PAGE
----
Richard: Yeah, it’s a good question. So the CMO plus roles, they can be plus to your point to all sorts of things, sometimes they just throw in communications, that’s frequently been a part of the role. Although increasingly I have seen a segmentation between heads of marketing and heads of communications, as the communications roles become a lot more complex, particularly it feels like in this much more politicized world that we live in right now. Commonly, plus can include aspects of experience with customer experience, user experience, digital experience that’s considered there. Most often when I see the role now, it’s some inclusion of commercial sales responsibilities. And that’s most often this quote unquote CMO plus role, Chief Customer Officer role, Chief Client Officer role. The honest truth is, though, when we’ve looked at this, and who gets these roles, in most cases, it’s actually internal promotions. There’s actually not that much direct, external hiring going on into these CMO plus roles. I remember, for example, I realized the audience day is a little bit more B2B focused, I think, but we had specifically looked closely at retail, where the Chief Customer Officer role has now become very common, and at least half of retailers at scale, they have moved to achieve a somewhat opposite structure. In the overwhelming majority of cases, those people in that CMO plus role, Drew, were internal promotions into the role. Many of them did come up the marketing path, some came up the GM of E-commerce path, some came up merchandising, for example. But overwhelmingly, I think there’s a feeling that if a CEO or a Chief HR officer is going to sign off on this, this sort of needs to be a trusted entity or known commodity in the role. And we’re more likely to see an internal promotion rather than an external hire into the CMO plus roles.

Drew: And that makes sense. And I’ve seen that in the Huddles community, there are several folks that have a plus but it was all, they were the CMO and then they got general manager of a division or they got Customer Experience or CSR, whatever it was, it was just—there was a gap in the leadership in the CMO window. So that makes sense. All right, let’s go back to this notion then of it’s a competitive market, there aren’t as many openings. This is hard to generalize and maybe I could start with when I look at CMO profiles on LinkedIn, I see a lot of similarities. In fact, it’s really hard to distinguish and I imagine it’s even harder for you to distinguish between one CMO and another, it’s like develop brand, do demand, you know, leader, ability to growth, drive revenue, all those things are the key words that they know they need to put, and they put them in there. So how does a CMO, you know someone in transition differentiate themselves in order to say, get your attention and or get hired by one of these folks right now?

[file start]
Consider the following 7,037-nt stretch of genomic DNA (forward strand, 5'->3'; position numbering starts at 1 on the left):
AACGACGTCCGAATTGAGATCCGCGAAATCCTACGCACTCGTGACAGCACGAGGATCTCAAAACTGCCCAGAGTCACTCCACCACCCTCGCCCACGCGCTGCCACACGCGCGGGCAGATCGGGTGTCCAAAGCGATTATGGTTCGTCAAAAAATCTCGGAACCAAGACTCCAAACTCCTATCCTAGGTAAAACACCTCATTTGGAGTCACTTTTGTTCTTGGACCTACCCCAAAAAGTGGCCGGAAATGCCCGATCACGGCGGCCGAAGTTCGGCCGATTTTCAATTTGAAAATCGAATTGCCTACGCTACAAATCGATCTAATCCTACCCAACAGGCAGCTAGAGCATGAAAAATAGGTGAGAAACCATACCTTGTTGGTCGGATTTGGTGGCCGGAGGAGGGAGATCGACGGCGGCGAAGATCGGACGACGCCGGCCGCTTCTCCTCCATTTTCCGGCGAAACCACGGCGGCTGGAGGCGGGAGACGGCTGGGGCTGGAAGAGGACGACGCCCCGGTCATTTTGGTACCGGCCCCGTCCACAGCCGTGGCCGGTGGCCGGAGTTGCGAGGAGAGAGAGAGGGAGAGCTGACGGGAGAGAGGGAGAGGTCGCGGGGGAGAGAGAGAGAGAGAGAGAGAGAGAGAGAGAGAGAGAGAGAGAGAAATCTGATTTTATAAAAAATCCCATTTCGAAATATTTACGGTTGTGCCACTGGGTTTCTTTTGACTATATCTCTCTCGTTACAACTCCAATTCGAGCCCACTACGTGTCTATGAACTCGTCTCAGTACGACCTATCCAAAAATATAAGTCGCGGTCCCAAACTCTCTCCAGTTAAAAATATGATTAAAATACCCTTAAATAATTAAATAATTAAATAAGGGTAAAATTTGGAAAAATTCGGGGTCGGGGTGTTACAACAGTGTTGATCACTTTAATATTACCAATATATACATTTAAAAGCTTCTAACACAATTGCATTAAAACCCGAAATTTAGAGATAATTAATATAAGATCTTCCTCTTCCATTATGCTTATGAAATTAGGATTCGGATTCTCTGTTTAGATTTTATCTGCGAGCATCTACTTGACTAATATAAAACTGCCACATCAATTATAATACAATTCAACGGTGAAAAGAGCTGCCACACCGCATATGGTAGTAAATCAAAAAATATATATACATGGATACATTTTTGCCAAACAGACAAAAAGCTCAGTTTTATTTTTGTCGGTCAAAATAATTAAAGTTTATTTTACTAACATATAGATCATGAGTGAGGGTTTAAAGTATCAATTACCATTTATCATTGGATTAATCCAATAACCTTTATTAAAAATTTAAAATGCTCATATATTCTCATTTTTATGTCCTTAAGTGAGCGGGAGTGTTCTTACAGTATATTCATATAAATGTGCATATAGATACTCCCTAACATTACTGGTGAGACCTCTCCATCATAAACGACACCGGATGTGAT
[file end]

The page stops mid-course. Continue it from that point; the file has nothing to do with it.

Richard: Yeah, so it’s a good question. So LinkedIn, to me is actually a very helpful discovery tool to find people. But someone’s LinkedIn profile alone is not going to tell me whether they should be hired or not. I think understanding how LinkedIn is being used, number one is really important. Whatever executive search firms may tell you, the reality is we all use LinkedIn, we all have these sort of recruiter seats, I think they cost 5000 bucks a time. All our researchers have them. Yes, we all have our databases. But the reality is LinkedIn is pretty darn good. And essentially, people uploading real time, their resume or their experience, and typically is more accurate than our own databases. So the reality is LinkedIn is very important. And how you position yourself on LinkedIn is important.